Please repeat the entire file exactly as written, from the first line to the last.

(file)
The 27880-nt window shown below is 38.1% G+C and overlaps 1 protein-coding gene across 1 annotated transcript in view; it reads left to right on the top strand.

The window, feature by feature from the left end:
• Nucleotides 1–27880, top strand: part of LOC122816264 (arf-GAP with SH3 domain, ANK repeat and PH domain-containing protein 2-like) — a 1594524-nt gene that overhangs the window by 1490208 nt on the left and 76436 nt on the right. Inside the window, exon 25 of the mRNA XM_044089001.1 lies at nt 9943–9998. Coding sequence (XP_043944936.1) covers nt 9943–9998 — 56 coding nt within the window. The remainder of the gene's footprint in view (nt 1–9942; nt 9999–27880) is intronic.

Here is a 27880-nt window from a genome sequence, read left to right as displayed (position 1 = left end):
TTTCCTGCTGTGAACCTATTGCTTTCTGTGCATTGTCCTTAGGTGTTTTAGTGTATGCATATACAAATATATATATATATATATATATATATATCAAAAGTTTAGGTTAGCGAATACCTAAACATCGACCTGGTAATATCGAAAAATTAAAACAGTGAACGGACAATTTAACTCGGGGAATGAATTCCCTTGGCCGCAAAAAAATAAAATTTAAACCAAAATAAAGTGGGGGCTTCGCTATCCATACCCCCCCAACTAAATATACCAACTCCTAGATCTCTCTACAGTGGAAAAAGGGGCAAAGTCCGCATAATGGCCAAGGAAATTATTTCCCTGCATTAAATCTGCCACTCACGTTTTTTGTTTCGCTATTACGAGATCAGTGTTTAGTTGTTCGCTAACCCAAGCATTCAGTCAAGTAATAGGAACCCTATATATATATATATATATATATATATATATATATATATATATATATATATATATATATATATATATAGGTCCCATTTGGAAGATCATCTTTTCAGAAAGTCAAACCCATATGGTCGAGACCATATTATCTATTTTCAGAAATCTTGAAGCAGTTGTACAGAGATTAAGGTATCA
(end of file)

The 27880-nt window shown below is 38.1% G+C and overlaps 1 protein-coding gene across 1 annotated transcript in view; it reads left to right on the top strand.

The window, feature by feature from the left end:
• Nucleotides 1–27880, top strand: part of LOC122816264 (arf-GAP with SH3 domain, ANK repeat and PH domain-containing protein 2-like) — a 1594524-nt gene that overhangs the window by 1490208 nt on the left and 76436 nt on the right. Inside the window, exon 25 of the mRNA XM_044089001.1 lies at nt 9943–9998. Coding sequence (XP_043944936.1) covers nt 9943–9998 — 56 coding nt within the window. The remainder of the gene's footprint in view (nt 1–9942; nt 9999–27880) is intronic.

Here is a 27880-nt window from a genome sequence, read left to right as displayed (position 1 = left end):
TTTCCTGCTGTGAACCTATTGCTTTCTGTGCATTGTCCTTAGGTGTTTTAGTGTATGCATATACAAATATATATATATATATATATATATATATCAAAAGTTTAGGTTAGCGAATACCTAAACATCGACCTGGTAATATCGAAAAATTAAAACAGTGAACGGACAATTTAACTCGGGGAATGAATTCCCTTGGCCGCAAAAAAATAAAATTTAAACCAAAATAAAGTGGGGGCTTCGCTATCCATACCCCCCCAACTAAATATACCAACTCCTAGATCTCTCTACAGTGGAAAAAGGGGCAAAGTCCGCATAATGGCCAAGGAAATTATTTCCCTGCATTAAATCTGCCACTCACGTTTTTTGTTTCGCTATTACGAGATCAGTGTTTAGTTGTTCGCTAACCCAAGCATTCAGTCAAGTAATAGGAACCCTATATATATATATATATATATATATATATATATATATATATATATATATATATATATATATATATATAGGTCCCATTTGGAAGATCATCTTTTCAGAAAGTCAAACCCATATGGTCGAGACCATATTATCTATTTTCAGAAATCTTGAAGCAGTTGTACAGAGATTAAGGTATCA